USS Laffey (DD-459)

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For other ships of the same name, see USS Laffey.
USS Laffey
Career (United States)
Name: USS Laffey (DD-459)
Namesake: Bartlett Laffey
Builder: Bethlehem Shipbuilding Corporation, San Francisco, California
Laid down: 13 January 1941
Launched: 30 October 1941
Commissioned: 31 March 1942
Fate: sunk Battle of Guadalcanal,[1] 13 November 1942
General characteristics
Class & type: Benson-class destroyer
Displacement: 1,620 long tons (1,650 t)
Length: 347 ft 10 in (106.02 m)
Beam: 36 ft 1 in (11.00 m)
Draft: 11 ft 10 in (3.61 m)
Speed: 37.5 kn (69.5 km/h; 43.2 mph)
Complement: 208
Armament: 4 × 5 in (130 mm)/38 cal guns
5 × 20 mm anti-aircraft cannons
3 × 21 in (530 mm) torpedo tubes
5 × depth charge projectors
2 × depth charge tracks

USS Laffey (DD-459) was a Benson-class destroyer in the United States Navy during World War II. She was the first destroyer named for Bartlett Laffey.

Laffey was laid down on 13 January 1941 by Bethlehem Shipbuilding Company, San Francisco, California; launched 30 October 1941; sponsored by Miss Eleanor G. Forgerty, granddaughter of Seaman Laffey; and commissioned on 31 March 1942, Lieutenant Commander William E. Hank in command. She was lost in action on 13 November 1942.

Service history[edit]

After shakedown off the west coast, Laffey headed for the war zone via Pearl Harbor, arriving at Efate on 28 August 1942. She steamed in the antisubmarine screen until she joined Task Force 18 on 6 September. When the flagship— the carrier Wasp—was sunk on 15 September, Laffey rescued survivors and returned them to Espiritu Santo. She sailed with Task Force 64 and touched at Noumea, New Caledonia on 18 September.

Laffey saw her first fleet action in the Battle of Cape Esperance (also known as the Second Battle of Savo Island) on 11 and 12 October 1942. The destroyer operated with Admiral Norman Scott's cruiser group, guarding against enemy attempts to reinforce Guadalcanal. On 11 October, when the group formed into single column, Laffey joined two other destroyers in the van. About an hour later, sailors ran to their battle stations, steel doors clanged shut, and all made ready for battle. When the engagement began, Laffey raked the cruiser Aoba with three of her 5-inch guns. The furious gunfire roared on through the night. At dawn, destroyer Duncan was sinking, Farenholt was badly damaged, and cruiser Boise, though hard hit, had weathered several powerful blows. On the other hand, the Japanese losses were even greater. Furutaka was sinking, Aoba was badly damaged, and Fubuki had sunk.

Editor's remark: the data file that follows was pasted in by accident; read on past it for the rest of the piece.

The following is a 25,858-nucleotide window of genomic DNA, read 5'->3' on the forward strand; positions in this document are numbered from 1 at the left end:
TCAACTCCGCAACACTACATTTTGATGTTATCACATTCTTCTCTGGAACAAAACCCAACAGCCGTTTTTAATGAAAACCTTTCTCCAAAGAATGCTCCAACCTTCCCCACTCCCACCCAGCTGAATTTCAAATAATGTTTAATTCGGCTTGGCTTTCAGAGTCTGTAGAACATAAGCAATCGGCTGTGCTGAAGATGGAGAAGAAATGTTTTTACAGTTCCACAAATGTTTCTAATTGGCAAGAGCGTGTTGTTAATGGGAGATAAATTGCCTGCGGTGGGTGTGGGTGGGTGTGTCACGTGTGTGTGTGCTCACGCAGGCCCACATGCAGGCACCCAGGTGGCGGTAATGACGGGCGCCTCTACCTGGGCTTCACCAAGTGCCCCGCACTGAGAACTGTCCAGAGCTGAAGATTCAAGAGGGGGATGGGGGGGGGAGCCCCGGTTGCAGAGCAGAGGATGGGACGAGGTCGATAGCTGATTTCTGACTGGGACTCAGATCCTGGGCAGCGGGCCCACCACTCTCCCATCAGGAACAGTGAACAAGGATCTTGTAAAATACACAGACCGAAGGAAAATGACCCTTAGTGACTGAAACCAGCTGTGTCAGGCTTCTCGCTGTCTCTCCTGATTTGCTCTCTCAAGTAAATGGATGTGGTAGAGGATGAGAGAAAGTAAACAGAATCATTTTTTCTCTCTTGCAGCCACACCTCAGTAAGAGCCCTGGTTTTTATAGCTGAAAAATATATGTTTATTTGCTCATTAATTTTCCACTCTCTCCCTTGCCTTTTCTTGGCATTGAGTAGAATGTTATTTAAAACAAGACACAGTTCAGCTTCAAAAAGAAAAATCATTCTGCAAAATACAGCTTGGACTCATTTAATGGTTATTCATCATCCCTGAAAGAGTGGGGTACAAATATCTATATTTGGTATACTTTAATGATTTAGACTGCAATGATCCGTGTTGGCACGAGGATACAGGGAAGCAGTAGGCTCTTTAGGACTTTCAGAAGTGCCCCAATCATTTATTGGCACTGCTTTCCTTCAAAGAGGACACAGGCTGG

After the battle, Laffey rendezvoused with a group escorting transports from Nouméa on 11 November, and sailed to Lunga Point, arriving the next day. The disembarking operations were interrupted by a heavy air attack. On 13 November, Laffey was placed in the van of a column of eight destroyers and five cruisers under Admiral Daniel J. Callaghan. Early in the mid-watch, the radar operator reported contact with the enemy. The Naval Battle of Guadalcanal was just about to begin when the Japanese force, a group of two battleships, one light cruiser and 14 destroyers, under Vice Admiral Hiroaki Abe, appeared on the horizon. Laffey lashed out at the enemy with gunfire and torpedoes. At the height of the violent battle, the battleship Hiei came through the darkness and both ships headed at full speed for the same spot. They missed colliding by 20 feet (10 m). Laffey unleashed her torpedoes and, using all her firepower, raked the battleship’s bridge, wounding Admiral Abe, and killing his chief of staff. With a battleship on her stern, a second on her port beam, and two destroyers on her port bow, Laffey fought the Japanese ships with the three remaining main battery guns in a no-quarter duel at point-blank range. She was hit by a 14-inch shell from Hiei. Then a torpedo in her fantail put Laffey out of action. As the order to abandon ship was passed, a violent explosion ripped the destroyer apart and she sank immediately with heavy loss of life. Hiei sank much later, as did two other destroyers, with Abe surviving. This action earned her the Presidential Unit Citation.

Awards[edit]

Laffey was awarded the Presidential Unit Citation for her performance in the South Pacific, and three battle stars for service in World War II.

Service Ribbons[edit]

Navy Presidential Unit Citation
American Campaign Medal
Bronze star
Bronze star
Bronze star
Asiatic-Pacific Campaign Medal with three bronze service stars
World War II Victory Medal

References[edit]

  1. ^ Brown p. 73

External links[edit]

Further reading[edit]

  • Barham, Eugene Alexander (1988). The 228 days of the United States Destroyer Laffey, DD-459. OCLC 17616581.